We can extract any piece we want from this pack of information about the linear model, for example if we want to look at the coefficients:
If you are following my Introduction to Machine Learning free course on IQmates, you would have learnt about confidence intervals and prediction intervals. In R, we can use the predict() function to product these for the prediction of medv for a given value of lstat:
predict(lm.fit1, data.frame(lstat = c(5, 10, 15)), interval = "confidence")
fit lwr upr 29.80359 29.00741 30.59978 25.05335 24.47413 25.63256 20.30310 19.73159 20.87461
predict(lm.fit1, data.frame(lstat = c(5, 10, 15)), interval = "prediction")
fit lwr upr 29.80359 17.565675 42.04151 25.05335 12.827626 37.27907 20.30310 8.077742 32.52846
These lines of codes are similar except for what interval we want to know about (confidence or prediction). Basically they are saying, “With the model called lm.fit1 we have fit already as a way to predict medv given lstat, what are the confidence and prediction intervals for three distinct values of lstat: 5, 10 and 15.” The fit column in the result of predict() function here gives you what the linear model is predicting the medv to be given an lstat value. For instance, when lstat = 5, the model predicts the medv value to be 29.80359. The confidence interval is being predicted to be [29.00741 , 30.59978] and the prediction interval is [17.565675 , 42.04151].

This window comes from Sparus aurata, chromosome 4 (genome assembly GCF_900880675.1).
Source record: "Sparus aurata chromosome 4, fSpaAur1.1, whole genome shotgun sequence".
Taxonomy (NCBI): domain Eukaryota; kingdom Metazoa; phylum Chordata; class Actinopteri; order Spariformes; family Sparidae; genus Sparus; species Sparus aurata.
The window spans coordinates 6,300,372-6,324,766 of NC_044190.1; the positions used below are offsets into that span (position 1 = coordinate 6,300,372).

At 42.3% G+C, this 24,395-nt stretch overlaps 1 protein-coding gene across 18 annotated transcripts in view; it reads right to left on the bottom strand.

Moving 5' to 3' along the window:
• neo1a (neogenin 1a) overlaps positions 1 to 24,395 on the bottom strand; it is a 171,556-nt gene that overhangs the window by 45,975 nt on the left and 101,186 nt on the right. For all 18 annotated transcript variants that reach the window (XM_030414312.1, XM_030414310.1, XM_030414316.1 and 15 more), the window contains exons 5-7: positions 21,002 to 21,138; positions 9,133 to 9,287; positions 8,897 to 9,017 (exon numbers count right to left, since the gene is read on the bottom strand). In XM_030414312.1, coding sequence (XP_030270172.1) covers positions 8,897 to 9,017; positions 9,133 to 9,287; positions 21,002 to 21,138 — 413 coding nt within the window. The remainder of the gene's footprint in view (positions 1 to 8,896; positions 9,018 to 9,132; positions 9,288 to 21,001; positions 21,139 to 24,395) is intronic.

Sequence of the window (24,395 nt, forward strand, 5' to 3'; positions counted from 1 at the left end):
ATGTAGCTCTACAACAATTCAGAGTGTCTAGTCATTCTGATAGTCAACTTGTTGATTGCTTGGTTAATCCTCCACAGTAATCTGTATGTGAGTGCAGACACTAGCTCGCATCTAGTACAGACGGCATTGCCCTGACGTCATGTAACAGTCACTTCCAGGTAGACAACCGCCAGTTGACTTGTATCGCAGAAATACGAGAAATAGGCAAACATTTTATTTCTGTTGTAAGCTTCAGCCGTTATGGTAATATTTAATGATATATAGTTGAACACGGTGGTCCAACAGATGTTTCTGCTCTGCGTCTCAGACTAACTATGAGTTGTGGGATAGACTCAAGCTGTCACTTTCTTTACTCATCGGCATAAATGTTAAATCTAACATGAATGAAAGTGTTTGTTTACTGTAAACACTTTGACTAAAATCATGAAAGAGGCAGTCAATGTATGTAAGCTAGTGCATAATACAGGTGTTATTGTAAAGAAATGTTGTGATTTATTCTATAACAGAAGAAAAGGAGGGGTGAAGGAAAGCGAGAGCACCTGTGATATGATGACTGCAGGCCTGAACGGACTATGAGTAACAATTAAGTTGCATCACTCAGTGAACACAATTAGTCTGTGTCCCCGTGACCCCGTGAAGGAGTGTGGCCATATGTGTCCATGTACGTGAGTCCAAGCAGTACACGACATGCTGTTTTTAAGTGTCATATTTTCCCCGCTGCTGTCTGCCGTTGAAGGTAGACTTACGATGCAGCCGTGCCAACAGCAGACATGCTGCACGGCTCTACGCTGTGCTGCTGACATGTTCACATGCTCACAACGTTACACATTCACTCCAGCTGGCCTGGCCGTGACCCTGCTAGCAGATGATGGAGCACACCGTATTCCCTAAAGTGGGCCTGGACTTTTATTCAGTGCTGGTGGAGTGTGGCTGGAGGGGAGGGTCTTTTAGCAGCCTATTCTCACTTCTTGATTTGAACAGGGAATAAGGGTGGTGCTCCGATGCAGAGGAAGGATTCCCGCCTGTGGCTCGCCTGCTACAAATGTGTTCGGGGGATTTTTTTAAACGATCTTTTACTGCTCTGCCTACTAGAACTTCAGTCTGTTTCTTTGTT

Let us visually see how our model did well in capturing the trend in the data (that is the whole point of coming up with a prediction model, right?):
abline(lm.fit1, lwd = 3, col = "red") #draw a line with the coefficients of the lm.fit1 model and width 3
The red line is supposed to give us a way to predict the medv given any lstat but, as you can see, it does not do a very good job at this because there are many data points which do not lie even close to this line. What this tells you is that maybe using only lstat to predict medv is not the best way. Maybe we need to include other predictors. You can confirm this suspicion by plotting the residuals. When you do that and you there that there might be some form of trend in the plot, it means your model is not accurately capturing the trend in the data; maybe you need a more complex one, for example. I covered the theory behind this in the course. Here is how to plot the residuals:
What this line does is it creates a scatterplot of the predicted lm.fit1 values on the x-axis and the residuals of that lm.fit1 model on the y-axis. Any sign of a trend is a sign that your model is not complex enough as is the case in the example in this tutorial post.
Great! You have made it to the end of the first tutorial in this series. I hope you were able to follow along. What we did was use only one variable (lstat) to predict the median price of a house (medv) in the Boston area. As we saw, our dataset has 13 other variables, some of which we believe do affect the price of a house, for example the crime rate (crim). In the next tutorial post, we will see how to incorporate these in our linear model.